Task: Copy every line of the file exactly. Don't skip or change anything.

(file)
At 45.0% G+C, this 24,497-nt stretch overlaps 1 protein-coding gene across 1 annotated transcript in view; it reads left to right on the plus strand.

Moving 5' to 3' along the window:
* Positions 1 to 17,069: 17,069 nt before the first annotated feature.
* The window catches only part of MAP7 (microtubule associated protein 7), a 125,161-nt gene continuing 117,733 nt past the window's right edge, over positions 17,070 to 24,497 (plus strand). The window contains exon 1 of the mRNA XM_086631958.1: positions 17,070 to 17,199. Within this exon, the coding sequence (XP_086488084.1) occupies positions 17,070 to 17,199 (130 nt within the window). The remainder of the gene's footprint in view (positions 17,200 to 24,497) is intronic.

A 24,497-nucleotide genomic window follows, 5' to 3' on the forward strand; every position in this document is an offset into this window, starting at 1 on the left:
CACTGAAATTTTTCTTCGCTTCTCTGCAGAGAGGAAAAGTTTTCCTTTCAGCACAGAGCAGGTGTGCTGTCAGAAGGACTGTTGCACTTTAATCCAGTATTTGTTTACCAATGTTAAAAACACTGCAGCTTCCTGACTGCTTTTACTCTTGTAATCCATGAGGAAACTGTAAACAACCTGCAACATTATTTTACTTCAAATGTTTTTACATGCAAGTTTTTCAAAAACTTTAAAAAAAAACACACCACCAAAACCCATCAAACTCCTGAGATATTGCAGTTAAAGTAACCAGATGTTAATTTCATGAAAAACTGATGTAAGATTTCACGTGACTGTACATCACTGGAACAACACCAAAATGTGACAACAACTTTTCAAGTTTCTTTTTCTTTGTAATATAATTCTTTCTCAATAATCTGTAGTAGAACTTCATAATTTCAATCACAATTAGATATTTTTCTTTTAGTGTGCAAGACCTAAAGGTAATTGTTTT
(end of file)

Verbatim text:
At 45.0% G+C, this 24,497-nt stretch overlaps 1 protein-coding gene across 1 annotated transcript in view; it reads left to right on the plus strand.

Moving 5' to 3' along the window:
* Positions 1 to 17,069: 17,069 nt before the first annotated feature.
* The window catches only part of MAP7 (microtubule associated protein 7), a 125,161-nt gene continuing 117,733 nt past the window's right edge, over positions 17,070 to 24,497 (plus strand). The window contains exon 1 of the mRNA XM_086631958.1: positions 17,070 to 17,199. Within this exon, the coding sequence (XP_086488084.1) occupies positions 17,070 to 17,199 (130 nt within the window). The remainder of the gene's footprint in view (positions 17,200 to 24,497) is intronic.

A 24,497-nucleotide genomic window follows, 5' to 3' on the forward strand; every position in this document is an offset into this window, starting at 1 on the left:
CACTGAAATTTTTCTTCGCTTCTCTGCAGAGAGGAAAAGTTTTCCTTTCAGCACAGAGCAGGTGTGCTGTCAGAAGGACTGTTGCACTTTAATCCAGTATTTGTTTACCAATGTTAAAAACACTGCAGCTTCCTGACTGCTTTTACTCTTGTAATCCATGAGGAAACTGTAAACAACCTGCAACATTATTTTACTTCAAATGTTTTTACATGCAAGTTTTTCAAAAACTTTAAAAAAAAACACACCACCAAAACCCATCAAACTCCTGAGATATTGCAGTTAAAGTAACCAGATGTTAATTTCATGAAAAACTGATGTAAGATTTCACGTGACTGTACATCACTGGAACAACACCAAAATGTGACAACAACTTTTCAAGTTTCTTTTTCTTTGTAATATAATTCTTTCTCAATAATCTGTAGTAGAACTTCATAATTTCAATCACAATTAGATATTTTTCTTTTAGTGTGCAAGACCTAAAGGTAATTGTTTT